I've seen something like that on motorcycles, and it was repaired by a welder that had custom Aluminum welding systems.. I think it is heat source that is surrounded by an inert gas....
This was for a repair for a old scrambler frame that was aluminum.... The fix was successful.
Since it was a off road motorcycle, He did not re-paint the frame. If I remember, the frame was charred for a couple of inches around the repair...
"I mainly use the bike to get to work (50% asphalt and 50% dirt road in the woods) no heavy terrain or jumps whatsoever"
In your quote above, Is this something new you do with the bike or the way you have always been riding it? This style headtube seems to be more prone to cracks like this. I have seen more and more alloy frames do this. For the average person it would not really be worth the effort. The main reason is it now has only scrap value fixed (poorly) or not. I had a similar one a couple years ago and conducted a 'What if" evaluation to repair. it went something like this. It involved welding the crack but first boring a hole at the end of the fissure. Then machining a ring to be bonded to the outside top of the tube. Then machining a sleeve to be bonded to the inside of the head tube. We concluded that with this process it would be stronger than before. (some disagree). This was never done to my frame in the end. I bought it broke just for parts. However, merely having welded is not the answer. The frame has served its life. I highly recommend you replace it
There are two kinds of people in the world, "Those who help themselves to people, and those who help people!"
First thing to do is drill a small hole ( 1/8") at the end of the crack to keep it from spreading. Kind of like a lollipop. This works on plastic too BTW like windshields.
You can than remove the fork and bearings and take it to a welder. Not sure what the frame material is but for aluminum TIG welding is good, for steel MIG welding. It wont be pretty but will work.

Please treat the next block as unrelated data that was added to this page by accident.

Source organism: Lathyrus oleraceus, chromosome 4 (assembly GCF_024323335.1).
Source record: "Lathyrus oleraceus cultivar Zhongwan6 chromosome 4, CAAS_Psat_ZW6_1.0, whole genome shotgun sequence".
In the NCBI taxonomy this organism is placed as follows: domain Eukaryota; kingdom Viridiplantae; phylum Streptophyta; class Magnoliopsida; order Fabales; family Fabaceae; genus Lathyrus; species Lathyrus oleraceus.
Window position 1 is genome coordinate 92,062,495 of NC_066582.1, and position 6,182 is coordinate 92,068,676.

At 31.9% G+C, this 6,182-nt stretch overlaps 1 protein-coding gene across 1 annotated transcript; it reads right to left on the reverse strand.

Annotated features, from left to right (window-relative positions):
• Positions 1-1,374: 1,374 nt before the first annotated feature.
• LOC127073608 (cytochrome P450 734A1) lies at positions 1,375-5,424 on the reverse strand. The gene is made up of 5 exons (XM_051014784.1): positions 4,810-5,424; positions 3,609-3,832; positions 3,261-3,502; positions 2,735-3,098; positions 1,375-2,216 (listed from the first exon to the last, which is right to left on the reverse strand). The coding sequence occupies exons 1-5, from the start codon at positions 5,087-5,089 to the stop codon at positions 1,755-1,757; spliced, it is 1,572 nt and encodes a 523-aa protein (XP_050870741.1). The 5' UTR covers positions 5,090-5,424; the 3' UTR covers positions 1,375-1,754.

You may consider checking at Nashbar site they have some nice frames that go on sale at a good price.
Never Give Up!!!
Any sort of effective repair is going to cost a great deal more than a replacement frame.
Any idea what caused the crack in the first place?
The strap you put around it is not strong enough to make a significant difference.
Thanks for the replies for everyone. As of the possible cause of the crack: I didn't do any extreme ride, really only "bike to work". I am not sure, but as far as I can remember once I crossed a small rainwater "channel" (a small <3-5cm high, slant walled < 30° that crossed the road, really not a big obstacle) which hit the front wheel and the fork absorbed the hit, and I wasn't particularly fast (maybe 20kmh). I only notice the crack several weeks later. Maybe this hit and the age of the frame together caused the crack.
Someone told me that the location of the crack indicates, that the headset was pushed falsely (maybe with too much force, maybe the tube was slighly too small or the headset was not fully in the right angle) into the tube, which caused tension and after the years the material just gave in.
Anyways, I am disappointed, that the frame which is not particularly a cheap one just cracks after 6 years of really easy use. I have an older alu bike 10+ years and it had never had a crack.
Another reason I don't have aluminum framed bikes. As a Mechanical Design Engineer, I have to have a great deal of materials knowledge. Aluminum has its place, just not for my bike frames. My bicycle acquisitions going forward are double butted chrome-moly steel (cro-mo) and manganese-moly steel (Reynolds 531).
(02-16-2015, 09:39 PM)nfmisso Wrote: Another reason I don't have aluminum framed bikes. As a Mechanical Design Engineer, I have to have a great deal of materials knowledge. Aluminum has its place, just not for my bike frames. My bicycle acquisitions going forward are double butted chrome-moly steel (cro-mo) and manganese-moly steel (Reynolds 531).
I agree with Nigel. Steel frames hardened with moly are the way to go. These moly steel hardened frames can use lighter stock for the frames then straight carbon steel frames.
"Where ever we go, there we are"